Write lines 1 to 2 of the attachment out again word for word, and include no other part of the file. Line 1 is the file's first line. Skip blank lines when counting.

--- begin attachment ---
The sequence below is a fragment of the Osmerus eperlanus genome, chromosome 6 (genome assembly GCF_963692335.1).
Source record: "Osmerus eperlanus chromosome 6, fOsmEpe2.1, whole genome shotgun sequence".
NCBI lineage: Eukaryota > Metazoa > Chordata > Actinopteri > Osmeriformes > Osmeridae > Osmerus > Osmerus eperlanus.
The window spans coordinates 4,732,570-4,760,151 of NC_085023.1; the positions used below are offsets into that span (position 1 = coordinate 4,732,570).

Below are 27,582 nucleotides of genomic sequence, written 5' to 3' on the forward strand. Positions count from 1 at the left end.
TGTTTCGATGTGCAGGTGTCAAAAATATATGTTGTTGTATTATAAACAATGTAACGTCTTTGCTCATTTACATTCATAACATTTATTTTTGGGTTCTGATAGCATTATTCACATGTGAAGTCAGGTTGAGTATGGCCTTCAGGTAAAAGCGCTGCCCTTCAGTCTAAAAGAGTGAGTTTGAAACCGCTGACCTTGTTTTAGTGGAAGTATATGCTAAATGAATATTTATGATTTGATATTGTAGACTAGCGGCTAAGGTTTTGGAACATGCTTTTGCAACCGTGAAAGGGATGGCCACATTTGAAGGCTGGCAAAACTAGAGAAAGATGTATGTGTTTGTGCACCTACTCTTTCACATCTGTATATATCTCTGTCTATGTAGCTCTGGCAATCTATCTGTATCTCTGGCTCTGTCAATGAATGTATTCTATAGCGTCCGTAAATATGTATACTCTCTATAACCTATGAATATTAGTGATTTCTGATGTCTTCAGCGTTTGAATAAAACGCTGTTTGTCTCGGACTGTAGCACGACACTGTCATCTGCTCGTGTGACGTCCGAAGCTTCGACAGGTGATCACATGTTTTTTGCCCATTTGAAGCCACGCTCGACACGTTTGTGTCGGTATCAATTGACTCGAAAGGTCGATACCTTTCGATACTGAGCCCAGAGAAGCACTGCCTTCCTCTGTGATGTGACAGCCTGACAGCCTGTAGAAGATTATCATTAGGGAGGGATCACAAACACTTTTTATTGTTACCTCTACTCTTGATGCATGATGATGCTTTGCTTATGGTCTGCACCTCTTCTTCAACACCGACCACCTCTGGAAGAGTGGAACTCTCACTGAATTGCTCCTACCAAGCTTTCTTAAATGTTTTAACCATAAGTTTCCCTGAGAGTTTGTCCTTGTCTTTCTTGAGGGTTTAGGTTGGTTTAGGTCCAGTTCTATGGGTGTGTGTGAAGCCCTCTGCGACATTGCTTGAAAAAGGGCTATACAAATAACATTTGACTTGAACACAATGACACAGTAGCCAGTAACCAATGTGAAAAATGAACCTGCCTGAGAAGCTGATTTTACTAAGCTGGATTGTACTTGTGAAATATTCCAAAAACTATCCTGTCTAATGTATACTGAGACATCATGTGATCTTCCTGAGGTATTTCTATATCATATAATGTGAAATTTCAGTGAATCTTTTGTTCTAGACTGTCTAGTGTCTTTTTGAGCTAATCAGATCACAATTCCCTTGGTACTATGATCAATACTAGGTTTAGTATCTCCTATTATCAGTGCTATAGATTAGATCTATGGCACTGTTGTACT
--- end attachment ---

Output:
The sequence below is a fragment of the Osmerus eperlanus genome, chromosome 6 (genome assembly GCF_963692335.1).
Source record: "Osmerus eperlanus chromosome 6, fOsmEpe2.1, whole genome shotgun sequence".